Organic or Not, Eating More Fruit and Vegetables Can Improve Health
Donald Hensrud, M.D., Endocrinology, Mayo Clinic
DEAR MAYO CLINIC: Is organically grown produce better for you than non-organic fruits and vegetables?
ANSWER: The answer to your question depends on what you mean by "better for you." Many people assume that "organic" automatically equals "good," particularly when it comes to fruits and vegetables. Whether or not that's true for you depends on the factors you're considering: nutrition, environmental impact, taste and cost, for example.
First a definition: The word "organic" refers to the way farmers grow and process agricultural products. Organic farming practices are designed to encourage soil and water conservation and reduce pollution. Farmers who grow organic produce don't use conventional methods to fertilize or control weeds and insects. For example, rather than using chemical weed killers (herbicides), organic farmers may conduct sophisticated crop rotations and spread mulch or manure to keep weeds at bay.
To help you identify foods that are organically grown, the
When deciding whether to purchase organic produce, one factor many people consider is nutritional content. The perception is often that organic fruits and vegetables are considerably more nutritious than non-organic. If you look at recent data on the health benefits of organically grown fruits and vegetables, there are a few studies that suggest that the nutrient content of organic produce may be slightly superior to non-organic, but the evidence isn't conclusive.
In addition, organic produce isn't as widely available as other produce. That means, depending on where you live, it may be shipped from farther away than non-organic produce and, in some cases, it may sit longer on the shelf before it's sold. During the lag time between harvest and consumption, certain nutrients, such as vitamin C, can degrade within produce, affecting its nutritional value.
Another reason people may buy organic produce involves pesticides. Conventional growers use pesticides to protect their crops from insects. When farmers spray pesticides, a residue can remain on the produce. Some people buy organic food to limit their exposure to these residues. Most experts agree, however, that the amount of pesticides found on fruits and vegetables poses very little health risk.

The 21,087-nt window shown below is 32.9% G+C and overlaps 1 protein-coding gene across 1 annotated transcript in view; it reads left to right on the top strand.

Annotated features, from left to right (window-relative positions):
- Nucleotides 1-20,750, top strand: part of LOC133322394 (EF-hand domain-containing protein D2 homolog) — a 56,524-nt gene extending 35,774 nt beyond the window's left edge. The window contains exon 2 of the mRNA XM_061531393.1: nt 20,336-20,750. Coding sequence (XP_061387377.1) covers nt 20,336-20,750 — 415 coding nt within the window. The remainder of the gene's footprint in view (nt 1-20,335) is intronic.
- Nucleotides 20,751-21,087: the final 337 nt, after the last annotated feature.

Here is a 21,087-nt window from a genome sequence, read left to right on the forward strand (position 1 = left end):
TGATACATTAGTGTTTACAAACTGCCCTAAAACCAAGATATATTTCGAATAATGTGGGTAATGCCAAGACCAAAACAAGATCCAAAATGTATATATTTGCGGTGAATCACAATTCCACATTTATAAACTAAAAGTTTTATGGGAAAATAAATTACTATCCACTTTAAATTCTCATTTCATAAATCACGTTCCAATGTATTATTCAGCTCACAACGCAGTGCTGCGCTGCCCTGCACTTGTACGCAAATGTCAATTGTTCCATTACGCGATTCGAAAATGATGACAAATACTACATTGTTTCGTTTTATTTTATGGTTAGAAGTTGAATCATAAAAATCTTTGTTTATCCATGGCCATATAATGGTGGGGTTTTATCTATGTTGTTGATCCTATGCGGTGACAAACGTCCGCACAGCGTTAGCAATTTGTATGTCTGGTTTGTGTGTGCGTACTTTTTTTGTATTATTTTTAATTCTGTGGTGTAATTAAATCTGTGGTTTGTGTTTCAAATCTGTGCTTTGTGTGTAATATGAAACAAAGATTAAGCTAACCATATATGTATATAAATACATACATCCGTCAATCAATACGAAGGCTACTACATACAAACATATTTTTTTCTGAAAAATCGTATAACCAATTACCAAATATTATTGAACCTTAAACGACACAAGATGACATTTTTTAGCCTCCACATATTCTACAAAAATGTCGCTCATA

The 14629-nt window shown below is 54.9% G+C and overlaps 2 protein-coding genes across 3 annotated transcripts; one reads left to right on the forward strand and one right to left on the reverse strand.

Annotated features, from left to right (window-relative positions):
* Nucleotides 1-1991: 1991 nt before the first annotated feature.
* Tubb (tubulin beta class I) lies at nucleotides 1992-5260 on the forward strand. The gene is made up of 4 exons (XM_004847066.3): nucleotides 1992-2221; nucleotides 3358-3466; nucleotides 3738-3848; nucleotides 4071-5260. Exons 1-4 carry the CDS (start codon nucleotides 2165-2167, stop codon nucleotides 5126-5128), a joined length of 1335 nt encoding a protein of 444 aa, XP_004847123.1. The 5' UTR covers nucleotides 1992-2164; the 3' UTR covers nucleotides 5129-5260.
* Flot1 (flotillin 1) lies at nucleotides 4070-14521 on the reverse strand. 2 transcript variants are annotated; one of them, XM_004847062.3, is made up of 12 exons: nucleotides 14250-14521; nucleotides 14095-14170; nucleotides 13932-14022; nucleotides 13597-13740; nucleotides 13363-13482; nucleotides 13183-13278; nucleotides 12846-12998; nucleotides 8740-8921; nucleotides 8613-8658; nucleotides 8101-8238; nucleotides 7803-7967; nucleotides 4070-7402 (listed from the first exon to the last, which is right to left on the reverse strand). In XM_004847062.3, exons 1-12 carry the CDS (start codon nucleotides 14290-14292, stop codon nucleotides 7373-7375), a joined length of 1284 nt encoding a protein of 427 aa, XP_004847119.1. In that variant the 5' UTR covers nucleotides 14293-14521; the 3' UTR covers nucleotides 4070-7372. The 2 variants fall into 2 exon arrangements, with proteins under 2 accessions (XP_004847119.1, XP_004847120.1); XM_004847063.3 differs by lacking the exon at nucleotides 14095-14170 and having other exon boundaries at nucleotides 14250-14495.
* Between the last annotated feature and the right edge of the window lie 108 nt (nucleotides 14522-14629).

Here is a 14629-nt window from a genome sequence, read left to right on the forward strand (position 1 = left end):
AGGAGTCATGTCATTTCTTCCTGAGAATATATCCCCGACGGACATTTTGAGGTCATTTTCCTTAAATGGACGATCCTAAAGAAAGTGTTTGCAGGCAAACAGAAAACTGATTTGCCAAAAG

If you're concerned about pesticides on non-organic produce, you may want to peel your fruits and vegetables and trim the outer leaves of leafy vegetables in addition to washing them thoroughly. But, keep in mind that peeling fruits and vegetables may reduce the amount of nutrients and fiber you get from them.
These health considerations aren't the only reasons that may influence your decision to buy organic produce. For example, there's no question that organic farming protects the environment in ways that conventional farming does not. If that's important to you, organic may be the best choice.
Cost may be a factor, too. Organic produce often costs more than non-organic. Higher prices are due to more expensive farming practices, tighter government regulations and lower crop yields. Organic farmers use methods to control weeds and pests that are labor intensive and more expensive than herbicides or pesticides, and that can drive up cost.
As an alternative to simply buying "organic" or "non-organic," you may want to consider seeking out sources of produce close to where you live. Although buying local fruits and vegetables from smaller farms doesn't always mean you're buying organic, that is often the case. In addition, the closer to the source of your fruits and vegetables you are, the more likely they are to be fresh. And, freshness has a direct impact on nutritional value and taste. An added benefit is that buying locally supports your local economy.
Virtually everyone could improve their health by eating more vegetables and fruits, organic or not. There isn't much specific evidence we can point to that shows significant health benefits of organic produce. When you are deciding whether to buy organic products, multiple factors beyond just health considerations may influence your decision. I recommend that you make your choice based on the factors that are important to you. And, whatever you decide, eat your fruits and veggies.
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